How to manage Christmas as a foster carer

We know that Christmas can be a stressful time for foster children. With lots of strange traditions and activities that might affect their routine, or trigger certain emotions and behaviours. So it’s not unusual for new or potential foster carers to have questions on how to manage Christmas as a foster carer.

Meet Susanna and Jason, our very own foster carers from Blaenau-Gwent. They are hoping to put some of those worries and concerns to bed with her own tips on how to manage Christmas as a foster carer.

Do not expect Christmas to be as you know it…

I wonder how many of us hold the vision that Christmas as a foster carer will be a beautiful and magical time. Where all our children will be deliriously happy with the gifts that have been lovingly purchased for them and feel a real sense of belonging as they experience the warmth and tenderness of a supportive, caring family?

I think this was how I imagined Christmas would be when my husband and I began our fostering career 10 years ago. However, sadly the truth is often very different.

Children looked after can often find this time of year very difficult. The long-established family traditions with the gathering of close family members, can serve to highlight the absence of such experiences for them. Previous Christmases spent with birth families may have been inconsistent or traumatic and finding themselves in a positive and loving environment can feel emotionally overwhelming or trigger distressing memories for them of Christmases gone by.

Talk to the children before hand

Communication is very important within our family so one of the ways in which we seek to manage Christmas is to have open and honest dialogue whenever possible about each child’s expectations of what Christmas will ‘look like’. A child may have started to feel safe and secure within the everyday family setting with the consistency of boundaries but can be completely thrown off balance when faced with disruptions to the ‘normal’ routine such as several family members visiting and sharing in a meal together.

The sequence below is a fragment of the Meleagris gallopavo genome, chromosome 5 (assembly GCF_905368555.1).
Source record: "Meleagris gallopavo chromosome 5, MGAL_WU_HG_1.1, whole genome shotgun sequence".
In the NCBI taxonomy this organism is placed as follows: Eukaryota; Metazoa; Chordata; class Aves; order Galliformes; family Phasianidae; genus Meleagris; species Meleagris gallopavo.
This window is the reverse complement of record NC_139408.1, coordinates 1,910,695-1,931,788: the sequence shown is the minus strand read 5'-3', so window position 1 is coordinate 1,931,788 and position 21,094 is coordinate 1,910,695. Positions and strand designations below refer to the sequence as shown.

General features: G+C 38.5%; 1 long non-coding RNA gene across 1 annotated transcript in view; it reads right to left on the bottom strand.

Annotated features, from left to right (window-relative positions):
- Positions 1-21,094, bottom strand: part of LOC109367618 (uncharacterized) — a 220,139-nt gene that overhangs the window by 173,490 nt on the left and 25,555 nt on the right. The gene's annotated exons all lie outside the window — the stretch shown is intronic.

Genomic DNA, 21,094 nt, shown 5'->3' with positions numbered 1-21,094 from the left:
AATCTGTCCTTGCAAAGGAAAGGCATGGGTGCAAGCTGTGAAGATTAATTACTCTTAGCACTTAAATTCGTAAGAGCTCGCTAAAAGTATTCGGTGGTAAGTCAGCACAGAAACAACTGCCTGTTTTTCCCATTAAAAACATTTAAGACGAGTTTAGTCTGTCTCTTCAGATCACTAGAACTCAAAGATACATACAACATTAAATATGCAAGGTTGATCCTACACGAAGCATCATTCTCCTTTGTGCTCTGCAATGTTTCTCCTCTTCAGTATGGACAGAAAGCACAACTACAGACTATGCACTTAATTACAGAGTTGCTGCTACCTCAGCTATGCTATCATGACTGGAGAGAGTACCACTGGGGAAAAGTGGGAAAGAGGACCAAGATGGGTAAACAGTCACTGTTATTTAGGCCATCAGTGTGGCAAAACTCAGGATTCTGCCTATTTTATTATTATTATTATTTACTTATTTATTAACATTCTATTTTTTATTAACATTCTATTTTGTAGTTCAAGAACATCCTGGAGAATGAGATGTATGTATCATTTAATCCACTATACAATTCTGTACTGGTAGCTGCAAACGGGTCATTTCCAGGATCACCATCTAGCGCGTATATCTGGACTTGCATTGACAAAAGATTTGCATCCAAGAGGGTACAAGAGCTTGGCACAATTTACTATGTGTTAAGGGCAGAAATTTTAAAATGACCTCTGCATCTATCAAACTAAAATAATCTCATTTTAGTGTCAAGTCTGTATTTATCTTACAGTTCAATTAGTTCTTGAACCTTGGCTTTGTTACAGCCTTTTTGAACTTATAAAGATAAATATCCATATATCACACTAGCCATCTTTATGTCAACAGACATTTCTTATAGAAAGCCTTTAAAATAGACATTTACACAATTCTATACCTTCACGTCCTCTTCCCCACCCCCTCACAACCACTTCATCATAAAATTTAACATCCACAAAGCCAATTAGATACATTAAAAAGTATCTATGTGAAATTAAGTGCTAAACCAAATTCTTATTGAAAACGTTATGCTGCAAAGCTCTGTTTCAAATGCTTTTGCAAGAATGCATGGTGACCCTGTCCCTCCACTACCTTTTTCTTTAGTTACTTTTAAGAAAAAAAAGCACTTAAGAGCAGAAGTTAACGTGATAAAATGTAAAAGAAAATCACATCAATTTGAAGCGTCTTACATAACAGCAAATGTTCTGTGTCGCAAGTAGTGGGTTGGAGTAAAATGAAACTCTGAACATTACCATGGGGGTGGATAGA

Providing an opportunity to talk through these family traditions prior to them occurring gives a child looked after the chance to ground themselves and prepare for these changes to routine. It also offers them the opportunity to express how they feel and how they would like to navigate their way through the festive period. In our experience, even very young children who are unable to adequately express themselves have benefitted from being prepared in advance for slight changes to what has become their ‘safe and consistent routine’.

Make your own tradition!

Another aspect of Christmas that I personally struggled with in the beginning was knowing that I had tried so hard to buy personalized gifts for all our children (birth children as well as children looked after) yet very often, the special presents I had sought out were not received with any sense of excitement or pleasure. Over the years I have come to realise that the joy I experience in buying these gifts has to be enough for me, knowing that I’ve done my very best, irrespective of how the gifts are received.

Having a blended family of birth children, stepchildren, children who have been adopted and children who are looked after, we try to create and look forward to a relaxed but special day where the children wake up and experience the pleasure of knowing that they have been thought of and valued as individuals when they open their gifts. I have had to accept that there is no guarantee this will happen, especially if their birth families overindulge them with copious amounts of presents during a contact session a few days before Christmas! The big day itself can then feel like an anticlimax as they have already had their Christmas day.

I guess to summarize, my advice on how to manage Christmas as a foster carer would be to prepare oneself emotionally for the fact that unexpected issues could arise at any time for the children in our care. To try not to have any expectations of how Christmas will ‘be’, but to plan to do the very best to create positive memories, in some way for every child who is part of our family over the festive period.

Happy Christmas from Susanna and Jason

How to manage Christmas as a foster carer

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